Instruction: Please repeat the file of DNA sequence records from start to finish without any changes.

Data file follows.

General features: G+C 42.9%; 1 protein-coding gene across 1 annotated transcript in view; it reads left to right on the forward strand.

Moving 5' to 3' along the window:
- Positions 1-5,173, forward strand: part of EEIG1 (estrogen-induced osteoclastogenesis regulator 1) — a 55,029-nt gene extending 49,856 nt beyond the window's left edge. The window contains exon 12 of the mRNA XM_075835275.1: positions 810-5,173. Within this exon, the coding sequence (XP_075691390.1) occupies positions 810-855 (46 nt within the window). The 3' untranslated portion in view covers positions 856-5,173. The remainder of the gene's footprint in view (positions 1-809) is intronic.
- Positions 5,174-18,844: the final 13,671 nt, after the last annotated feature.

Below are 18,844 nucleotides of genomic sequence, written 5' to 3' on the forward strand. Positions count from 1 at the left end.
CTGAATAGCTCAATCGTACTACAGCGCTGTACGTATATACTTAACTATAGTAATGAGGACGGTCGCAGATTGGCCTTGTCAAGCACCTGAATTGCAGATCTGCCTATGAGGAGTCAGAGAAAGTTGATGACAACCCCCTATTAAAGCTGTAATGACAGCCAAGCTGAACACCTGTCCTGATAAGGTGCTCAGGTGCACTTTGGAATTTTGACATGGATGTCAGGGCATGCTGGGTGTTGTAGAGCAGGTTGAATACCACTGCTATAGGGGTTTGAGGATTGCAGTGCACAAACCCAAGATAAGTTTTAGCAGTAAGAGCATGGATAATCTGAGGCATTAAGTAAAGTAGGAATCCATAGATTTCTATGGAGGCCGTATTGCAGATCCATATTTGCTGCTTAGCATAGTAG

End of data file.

General features: G+C 42.9%; 1 protein-coding gene across 1 annotated transcript in view; it reads left to right on the forward strand.

Moving 5' to 3' along the window:
- Positions 1-5,173, forward strand: part of EEIG1 (estrogen-induced osteoclastogenesis regulator 1) — a 55,029-nt gene extending 49,856 nt beyond the window's left edge. The window contains exon 12 of the mRNA XM_075835275.1: positions 810-5,173. Within this exon, the coding sequence (XP_075691390.1) occupies positions 810-855 (46 nt within the window). The 3' untranslated portion in view covers positions 856-5,173. The remainder of the gene's footprint in view (positions 1-809) is intronic.
- Positions 5,174-18,844: the final 13,671 nt, after the last annotated feature.

Below are 18,844 nucleotides of genomic sequence, written 5' to 3' on the forward strand. Positions count from 1 at the left end.
CTGAATAGCTCAATCGTACTACAGCGCTGTACGTATATACTTAACTATAGTAATGAGGACGGTCGCAGATTGGCCTTGTCAAGCACCTGAATTGCAGATCTGCCTATGAGGAGTCAGAGAAAGTTGATGACAACCCCCTATTAAAGCTGTAATGACAGCCAAGCTGAACACCTGTCCTGATAAGGTGCTCAGGTGCACTTTGGAATTTTGACATGGATGTCAGGGCATGCTGGGTGTTGTAGAGCAGGTTGAATACCACTGCTATAGGGGTTTGAGGATTGCAGTGCACAAACCCAAGATAAGTTTTAGCAGTAAGAGCATGGATAATCTGAGGCATTAAGTAAAGTAGGAATCCATAGATTTCTATGGAGGCCGTATTGCAGATCCATATTTGCTGCTTAGCATAGTAG